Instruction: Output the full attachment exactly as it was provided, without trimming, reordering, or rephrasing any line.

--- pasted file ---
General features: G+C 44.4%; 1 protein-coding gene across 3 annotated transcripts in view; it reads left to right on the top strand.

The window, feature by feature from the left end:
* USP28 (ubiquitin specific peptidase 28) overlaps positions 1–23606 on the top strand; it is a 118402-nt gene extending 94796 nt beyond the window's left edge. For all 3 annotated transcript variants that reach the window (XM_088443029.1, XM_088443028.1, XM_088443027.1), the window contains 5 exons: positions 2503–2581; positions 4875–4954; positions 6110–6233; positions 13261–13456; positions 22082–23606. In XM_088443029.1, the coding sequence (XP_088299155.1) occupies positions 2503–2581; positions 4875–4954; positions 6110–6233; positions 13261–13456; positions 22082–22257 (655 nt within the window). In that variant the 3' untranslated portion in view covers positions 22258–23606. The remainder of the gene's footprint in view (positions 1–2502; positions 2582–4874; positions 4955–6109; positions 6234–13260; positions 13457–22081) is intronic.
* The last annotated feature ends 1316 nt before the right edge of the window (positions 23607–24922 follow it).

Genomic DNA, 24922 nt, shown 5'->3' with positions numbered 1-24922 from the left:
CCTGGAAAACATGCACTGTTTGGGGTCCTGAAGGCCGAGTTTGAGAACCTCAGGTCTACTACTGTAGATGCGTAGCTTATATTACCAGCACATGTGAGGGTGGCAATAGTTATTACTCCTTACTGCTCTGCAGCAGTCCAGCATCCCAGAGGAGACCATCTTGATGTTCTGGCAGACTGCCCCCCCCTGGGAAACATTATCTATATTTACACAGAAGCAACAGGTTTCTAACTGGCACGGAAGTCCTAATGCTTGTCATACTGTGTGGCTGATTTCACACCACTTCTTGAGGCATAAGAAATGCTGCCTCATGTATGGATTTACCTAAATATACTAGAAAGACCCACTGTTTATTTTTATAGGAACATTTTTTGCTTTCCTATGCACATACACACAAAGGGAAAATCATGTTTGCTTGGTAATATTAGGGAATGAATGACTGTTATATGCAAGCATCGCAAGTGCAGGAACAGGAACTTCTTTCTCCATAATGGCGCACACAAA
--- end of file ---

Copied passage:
General features: G+C 44.4%; 1 protein-coding gene across 3 annotated transcripts in view; it reads left to right on the top strand.

The window, feature by feature from the left end:
* USP28 (ubiquitin specific peptidase 28) overlaps positions 1–23606 on the top strand; it is a 118402-nt gene extending 94796 nt beyond the window's left edge. For all 3 annotated transcript variants that reach the window (XM_088443029.1, XM_088443028.1, XM_088443027.1), the window contains 5 exons: positions 2503–2581; positions 4875–4954; positions 6110–6233; positions 13261–13456; positions 22082–23606. In XM_088443029.1, the coding sequence (XP_088299155.1) occupies positions 2503–2581; positions 4875–4954; positions 6110–6233; positions 13261–13456; positions 22082–22257 (655 nt within the window). In that variant the 3' untranslated portion in view covers positions 22258–23606. The remainder of the gene's footprint in view (positions 1–2502; positions 2582–4874; positions 4955–6109; positions 6234–13260; positions 13457–22081) is intronic.
* The last annotated feature ends 1316 nt before the right edge of the window (positions 23607–24922 follow it).

Genomic DNA, 24922 nt, shown 5'->3' with positions numbered 1-24922 from the left:
CCTGGAAAACATGCACTGTTTGGGGTCCTGAAGGCCGAGTTTGAGAACCTCAGGTCTACTACTGTAGATGCGTAGCTTATATTACCAGCACATGTGAGGGTGGCAATAGTTATTACTCCTTACTGCTCTGCAGCAGTCCAGCATCCCAGAGGAGACCATCTTGATGTTCTGGCAGACTGCCCCCCCCTGGGAAACATTATCTATATTTACACAGAAGCAACAGGTTTCTAACTGGCACGGAAGTCCTAATGCTTGTCATACTGTGTGGCTGATTTCACACCACTTCTTGAGGCATAAGAAATGCTGCCTCATGTATGGATTTACCTAAATATACTAGAAAGACCCACTGTTTATTTTTATAGGAACATTTTTTGCTTTCCTATGCACATACACACAAAGGGAAAATCATGTTTGCTTGGTAATATTAGGGAATGAATGACTGTTATATGCAAGCATCGCAAGTGCAGGAACAGGAACTTCTTTCTCCATAATGGCGCACACAAA